German Ideology, Part 1 and Selections from Parts 2 and 3
By Karl Marx and Frederick Engels
As we were discussing Leontiev's work on activity theory in my spring seminar, one of my graduate students said that his focus on labor sounded a lot like The German Ideology. I hadn't read the book, so I picked it up. Am I glad I did? Sort of.
As the editor's introduction states, this version is abridged. Much of The German Ideology consists of "detailed line by line polemics against the writings of some of their contemporaries" (p.1), which sounds about as edifying as reading through YouTube comments. Or Lenin. The editors courteously curated the text, leaving what I would consider to be the more interesting stuff.
In this book, Marx and Engels lay out the materialist method to history. They argue that men [sic] began to distinguish themselves from animals when they began to produce their means of subsistence (i.e., labor) (p.42). We are what/how we produce; the mode of production is "a definite form of activity, a definite mode of life" (p.42). And the relations of nations depend on their productive labor and its division (p.43). Marx and Engels review the stages in the development of division of labor (p.43; discussed in Capital and in The Origin of the Family, Private Property and the State).
Critically for my interest in cultural-historical theory: The production of life is seen as "a double relationship": both natural and social (p.50; cf. Vygotsky). And "language is practical consciousness that exists also for other men, and for that reason alone it really exists for me personally as well; language, like consciousness, only arises from the need, the necessity, of practical intercourse with other men. ... Consciousness is, therefore, from the very beginning a social product, and remains so as long as men exist at all" (p.51). Later in the book, they argue that "language is the immediate actuality of thought" (p.118).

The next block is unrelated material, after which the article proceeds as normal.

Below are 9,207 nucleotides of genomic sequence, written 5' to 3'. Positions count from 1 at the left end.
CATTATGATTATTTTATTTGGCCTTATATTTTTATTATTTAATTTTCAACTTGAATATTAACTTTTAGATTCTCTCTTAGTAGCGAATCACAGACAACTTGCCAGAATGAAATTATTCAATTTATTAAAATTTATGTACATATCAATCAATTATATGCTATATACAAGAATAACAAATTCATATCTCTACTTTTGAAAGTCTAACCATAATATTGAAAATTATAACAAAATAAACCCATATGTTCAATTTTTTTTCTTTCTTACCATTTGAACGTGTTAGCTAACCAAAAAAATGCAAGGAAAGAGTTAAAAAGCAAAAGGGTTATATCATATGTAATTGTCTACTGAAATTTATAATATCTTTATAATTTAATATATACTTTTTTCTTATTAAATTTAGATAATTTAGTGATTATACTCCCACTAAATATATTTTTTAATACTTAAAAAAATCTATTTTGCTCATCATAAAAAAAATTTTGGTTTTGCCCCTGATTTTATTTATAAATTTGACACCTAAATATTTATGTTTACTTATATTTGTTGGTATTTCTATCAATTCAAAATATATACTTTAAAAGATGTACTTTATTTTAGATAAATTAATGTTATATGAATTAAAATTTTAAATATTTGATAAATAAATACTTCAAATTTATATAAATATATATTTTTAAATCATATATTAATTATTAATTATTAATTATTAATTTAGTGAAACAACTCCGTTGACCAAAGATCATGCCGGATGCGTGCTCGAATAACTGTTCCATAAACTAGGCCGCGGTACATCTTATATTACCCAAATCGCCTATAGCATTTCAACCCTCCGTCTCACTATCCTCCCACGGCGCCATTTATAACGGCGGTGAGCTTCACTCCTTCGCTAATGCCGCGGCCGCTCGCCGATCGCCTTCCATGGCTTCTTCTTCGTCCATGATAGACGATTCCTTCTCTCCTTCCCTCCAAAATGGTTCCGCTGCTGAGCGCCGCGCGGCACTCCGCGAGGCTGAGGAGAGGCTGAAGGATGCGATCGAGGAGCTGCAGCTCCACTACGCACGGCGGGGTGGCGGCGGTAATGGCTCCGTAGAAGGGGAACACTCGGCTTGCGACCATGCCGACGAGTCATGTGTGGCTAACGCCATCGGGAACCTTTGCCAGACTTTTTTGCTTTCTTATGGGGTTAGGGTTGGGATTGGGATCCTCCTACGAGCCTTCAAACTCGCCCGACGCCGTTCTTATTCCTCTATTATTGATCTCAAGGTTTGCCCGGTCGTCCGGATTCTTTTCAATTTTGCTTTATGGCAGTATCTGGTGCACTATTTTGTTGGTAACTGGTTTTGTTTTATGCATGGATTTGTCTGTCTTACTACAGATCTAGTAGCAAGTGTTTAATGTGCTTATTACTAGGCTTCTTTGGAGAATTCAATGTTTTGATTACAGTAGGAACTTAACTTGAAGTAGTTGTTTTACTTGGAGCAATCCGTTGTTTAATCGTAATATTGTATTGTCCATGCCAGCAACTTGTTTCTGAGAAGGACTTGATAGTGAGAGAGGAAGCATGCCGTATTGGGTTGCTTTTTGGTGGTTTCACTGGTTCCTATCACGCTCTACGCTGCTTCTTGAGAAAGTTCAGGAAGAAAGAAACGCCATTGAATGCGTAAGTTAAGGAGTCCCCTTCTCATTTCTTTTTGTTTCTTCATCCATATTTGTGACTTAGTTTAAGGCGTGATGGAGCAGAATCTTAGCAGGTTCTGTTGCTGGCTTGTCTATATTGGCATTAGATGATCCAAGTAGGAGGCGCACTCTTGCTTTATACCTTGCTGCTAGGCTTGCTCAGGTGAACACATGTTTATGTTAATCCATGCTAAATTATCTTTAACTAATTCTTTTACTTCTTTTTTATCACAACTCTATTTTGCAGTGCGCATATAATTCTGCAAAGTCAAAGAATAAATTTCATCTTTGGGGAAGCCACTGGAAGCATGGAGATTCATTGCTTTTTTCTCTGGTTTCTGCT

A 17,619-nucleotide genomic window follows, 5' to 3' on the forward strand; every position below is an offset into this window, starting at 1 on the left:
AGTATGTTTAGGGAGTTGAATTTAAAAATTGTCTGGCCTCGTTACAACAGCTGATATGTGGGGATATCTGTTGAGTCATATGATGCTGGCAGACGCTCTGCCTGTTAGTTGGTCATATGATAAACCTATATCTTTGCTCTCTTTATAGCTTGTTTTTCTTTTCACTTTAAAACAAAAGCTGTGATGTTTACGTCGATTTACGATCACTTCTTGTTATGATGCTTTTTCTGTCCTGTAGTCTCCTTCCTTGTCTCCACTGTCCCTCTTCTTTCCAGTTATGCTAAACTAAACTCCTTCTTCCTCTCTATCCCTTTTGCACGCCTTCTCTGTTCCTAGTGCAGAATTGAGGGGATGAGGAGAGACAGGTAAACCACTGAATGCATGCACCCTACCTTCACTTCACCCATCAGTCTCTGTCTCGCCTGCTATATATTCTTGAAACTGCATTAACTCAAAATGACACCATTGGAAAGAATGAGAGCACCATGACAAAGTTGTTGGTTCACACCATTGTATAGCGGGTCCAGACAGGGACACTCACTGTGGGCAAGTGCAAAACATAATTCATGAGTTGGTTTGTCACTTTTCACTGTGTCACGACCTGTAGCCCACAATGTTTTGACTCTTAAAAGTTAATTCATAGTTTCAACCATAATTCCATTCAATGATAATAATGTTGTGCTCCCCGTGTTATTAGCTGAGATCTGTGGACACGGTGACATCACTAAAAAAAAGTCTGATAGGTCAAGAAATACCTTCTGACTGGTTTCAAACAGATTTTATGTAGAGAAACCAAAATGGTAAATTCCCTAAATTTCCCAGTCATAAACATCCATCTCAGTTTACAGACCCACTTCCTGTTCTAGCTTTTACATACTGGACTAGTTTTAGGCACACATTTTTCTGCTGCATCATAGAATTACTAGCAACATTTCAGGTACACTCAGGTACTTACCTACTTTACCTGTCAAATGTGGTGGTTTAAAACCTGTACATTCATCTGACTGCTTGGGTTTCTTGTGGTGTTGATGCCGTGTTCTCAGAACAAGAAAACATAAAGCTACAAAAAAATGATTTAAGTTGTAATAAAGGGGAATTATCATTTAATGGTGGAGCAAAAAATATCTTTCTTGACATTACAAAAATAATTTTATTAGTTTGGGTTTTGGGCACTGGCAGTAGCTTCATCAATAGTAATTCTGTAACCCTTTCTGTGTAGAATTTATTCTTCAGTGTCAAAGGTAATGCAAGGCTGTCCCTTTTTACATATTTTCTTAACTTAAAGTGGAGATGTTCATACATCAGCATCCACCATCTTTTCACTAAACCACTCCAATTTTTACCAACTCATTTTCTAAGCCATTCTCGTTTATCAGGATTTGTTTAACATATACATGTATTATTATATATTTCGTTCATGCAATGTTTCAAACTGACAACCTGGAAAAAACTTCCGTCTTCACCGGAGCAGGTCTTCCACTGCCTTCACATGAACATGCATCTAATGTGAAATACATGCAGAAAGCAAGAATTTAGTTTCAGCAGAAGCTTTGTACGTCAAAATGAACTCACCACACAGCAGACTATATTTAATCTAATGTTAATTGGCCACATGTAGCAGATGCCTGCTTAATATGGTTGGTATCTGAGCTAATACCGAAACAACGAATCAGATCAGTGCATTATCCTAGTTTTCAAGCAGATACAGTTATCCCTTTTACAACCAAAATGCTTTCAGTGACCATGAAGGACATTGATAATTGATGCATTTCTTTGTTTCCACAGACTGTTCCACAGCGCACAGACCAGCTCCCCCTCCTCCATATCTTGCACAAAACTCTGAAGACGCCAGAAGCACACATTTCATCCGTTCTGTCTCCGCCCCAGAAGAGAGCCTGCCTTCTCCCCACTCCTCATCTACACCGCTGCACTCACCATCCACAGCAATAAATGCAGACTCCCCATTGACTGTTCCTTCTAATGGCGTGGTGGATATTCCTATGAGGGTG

The authors go on to claim that as long as there is a division of labor, there is a sphere of activity from which man cannot escape. But in a communist society, he can do what he wants—he can take on whatever occupation he likes whenever he likes (p.53). The authors do not go into how a person would develop expertise in these different areas, but they do declare later that "private property can be abolished only on condition of an all-round development of individuals" (p.117; cf. Vygotsky's "The Socialist Alteration of Man").
"Empirically," the authors claim, this ideal communist society "is only possible as the act of the dominant peoples 'all at once' and simultaneously, which presupposes the universal development of productive forces and the world intercourse bound up in communism" (p.56; recall that this worldwide revolution was considered to be a must in the early days of the Soviet Union, and Stalin only got around to revising this doctrine in 1938, after it became clear that a worldwide revolution was unlikely).
The authors drive home the argument that history is material, progressing due to material results; circumstances make man (p.59). In a communist society, "the original and free development of individuals ... is determined precisely by the connection of individuals" (p.118).
In all, reading through this book helped me to see deep connections with Vygotsky's thought about language, but also Leontiev's focus on labor making man. It wouldn't be my first recommendation if you're new to reading Marx and Engels, but it's worth reading in a supplementary sense.